The problem with judicial elections, Illinois Supreme Court edition

November 3, 2014

Nov 3 (Reuters) – As we close out the election cycle, the nonprofit Brennan Center is reporting a surge in last-minute spending by special interest groups hoping to influence elections for state Supreme Court justices. Last week alone, according to the center, outside groups spent nearly $1 million to air television ads in judicial races in Illinois, Michigan, Montana, North Carolina and Ohio. Overall, contributions from groups not tied directly to judicial candidates have dramatically increased since the U.S. Supreme Court’s 2010 decision in Citizens United v. Federal Election Commission, according to a new study by researchers at Emory University School of Law with support from the American Constitutional Society. In the last federal election cycle, outside groups contributed $24.1 million to judicial elections, more than 40 percent of the total spent on campaigns for judgeships.

I understand the rationale for electing judges: Those who interpret the law should have to answer to voters who are subject to their decisions. But that principle is dragged into the dirt when everything voters know about judicial candidates comes from scary attack ads funded by special interest groups. The process ends up demeaning not only individual judges but the entire judicial system. It’s just about impossible to disagree that public faith in the judiciary is undermined by ads like those highlighted in a piece Friday by campaign law expert Richard Hasen of the UC-Irvine School of Law and Slate Supreme Court writer Dahlia Lithwick.

The opacity of some of the special interest groups that contribute to judicial campaigns only adds to suspicion and cynicism about the legal system. Remember, for instance, the Supreme Court’s 2009 judicial recusal case Caperton v. Massey? The justices said that a West Virginia Supreme Court judge should have stepped aside in an oil company’s appeal because he had received $3 million in campaign contributions from Massey’s CEO. About $2.5 million was funneled through a political action committee.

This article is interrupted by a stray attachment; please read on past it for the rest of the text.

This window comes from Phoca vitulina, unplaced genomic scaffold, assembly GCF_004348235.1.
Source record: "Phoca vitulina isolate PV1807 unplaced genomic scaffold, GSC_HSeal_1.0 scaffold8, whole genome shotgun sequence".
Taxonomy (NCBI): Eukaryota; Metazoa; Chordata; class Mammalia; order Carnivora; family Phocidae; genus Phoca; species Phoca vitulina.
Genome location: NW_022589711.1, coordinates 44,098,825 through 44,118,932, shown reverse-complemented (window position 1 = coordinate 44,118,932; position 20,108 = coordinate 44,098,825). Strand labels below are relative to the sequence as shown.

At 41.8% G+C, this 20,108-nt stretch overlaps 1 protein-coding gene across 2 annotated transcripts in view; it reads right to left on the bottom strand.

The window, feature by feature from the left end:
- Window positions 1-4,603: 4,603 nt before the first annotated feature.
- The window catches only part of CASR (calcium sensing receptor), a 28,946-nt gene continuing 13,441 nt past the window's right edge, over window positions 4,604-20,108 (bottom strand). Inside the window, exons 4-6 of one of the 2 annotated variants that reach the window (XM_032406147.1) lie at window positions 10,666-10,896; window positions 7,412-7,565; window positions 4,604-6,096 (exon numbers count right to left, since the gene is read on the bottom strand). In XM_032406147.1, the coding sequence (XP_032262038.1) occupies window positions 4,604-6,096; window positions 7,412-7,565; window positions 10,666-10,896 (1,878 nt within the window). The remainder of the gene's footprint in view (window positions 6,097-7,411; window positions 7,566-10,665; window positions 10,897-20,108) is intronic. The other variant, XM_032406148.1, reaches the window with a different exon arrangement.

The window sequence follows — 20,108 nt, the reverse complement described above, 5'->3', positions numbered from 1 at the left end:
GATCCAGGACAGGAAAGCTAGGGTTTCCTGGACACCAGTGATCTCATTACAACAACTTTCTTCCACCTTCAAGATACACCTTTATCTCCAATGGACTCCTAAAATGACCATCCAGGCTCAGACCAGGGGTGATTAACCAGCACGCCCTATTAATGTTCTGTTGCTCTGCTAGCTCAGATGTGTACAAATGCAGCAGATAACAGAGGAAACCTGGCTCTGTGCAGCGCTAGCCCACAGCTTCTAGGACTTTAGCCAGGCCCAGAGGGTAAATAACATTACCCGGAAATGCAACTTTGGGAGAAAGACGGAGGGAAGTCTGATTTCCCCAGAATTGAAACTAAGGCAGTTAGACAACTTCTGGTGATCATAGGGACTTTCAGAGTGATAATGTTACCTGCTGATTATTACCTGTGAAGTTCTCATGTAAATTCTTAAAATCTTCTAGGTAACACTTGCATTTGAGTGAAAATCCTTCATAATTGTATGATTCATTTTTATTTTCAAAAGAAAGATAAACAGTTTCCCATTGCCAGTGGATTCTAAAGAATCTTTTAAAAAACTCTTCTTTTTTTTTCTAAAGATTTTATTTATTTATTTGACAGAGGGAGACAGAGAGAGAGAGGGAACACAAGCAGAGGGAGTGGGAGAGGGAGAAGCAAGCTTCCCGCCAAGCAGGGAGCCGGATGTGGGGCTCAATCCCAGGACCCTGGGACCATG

A more recent recusal fight – involving an Illinois state Supreme Court justice caught in one of the hardest-fought judicial elections of the year – shows how difficult it is to wash away the mud stains from special interest spending in judicial campaigns, whether the taint is justified or not. The justice, Lloyd Karmeier, is campaigning for voters to approve his retention for a second 10-year term. He has received the endorsement of the Illinois State Bar Association and The Chicago Tribune, but his retention is opposed by plaintiffs’ lawyers who say he is beholden to Philip Morris for bankrolling his 2004 campaign.

The plaintiffs’ lawyers have also made those accusations in court, to no avail. Karmeier refused on Sept. 24 to recuse himself when the Illinois State Supreme Court rehears an appeal of a $10.1 billion verdict against Philip Morris for allegedly misleading consumers about the risks of smoking “light” cigarettes. Karmeier said plaintiffs’ lawyers at Korein Tillery, Power Rogers & Smith and Richardson Patrick Westbrook & Brickman hadn’t come up with any facts to back their claim that Philip Morris money helped get him elected in 2004 by funneling money to his campaign through political action committees. “In reality, the notion that (Philip Morris) was responsible for financing my run for office ten years ago is just that, a notion,” Karmeier wrote. “It is based entirely on conjecture, innuendo and speculation which, once started, took on a life of its own.”

The plaintiffs’ lawyers had contended that Karmeier should step aside to assure the public that he was not swayed by Philip Morris’s alleged indirect contributions to his 2004 campaign, when he unseated a Democratic justice in the most expensive judicial campaign in Illinois history. According to plaintiffs’ lawyers, Philip Morris proxies such as the Illinois Chamber PAC, the Chicagoland Chamber of Commerce PAC, and JUSTPAC (a political action committee for a state tort reform group) contributed nearly $1.5 million to Karmeier’s campaign, knowing that the light cigarettes case was on the Illinois Supreme Court’s docket. The U.S. Chamber, in which Philip Morris executives held leadership roles, supposedly steered almost $2 million more to Karmeier’s cause through the Illinois Republican Party. According to the plaintiffs, it was no accident that when Karmeier won the election and took his seat on the Supreme Court in time to hear Philip Morris’s appeal, he voted to vacate the $10.1 billion jury verdict. (The case was remanded to the lower courts, which reinstated the verdict, leading to the latest round at the state Supreme Court.)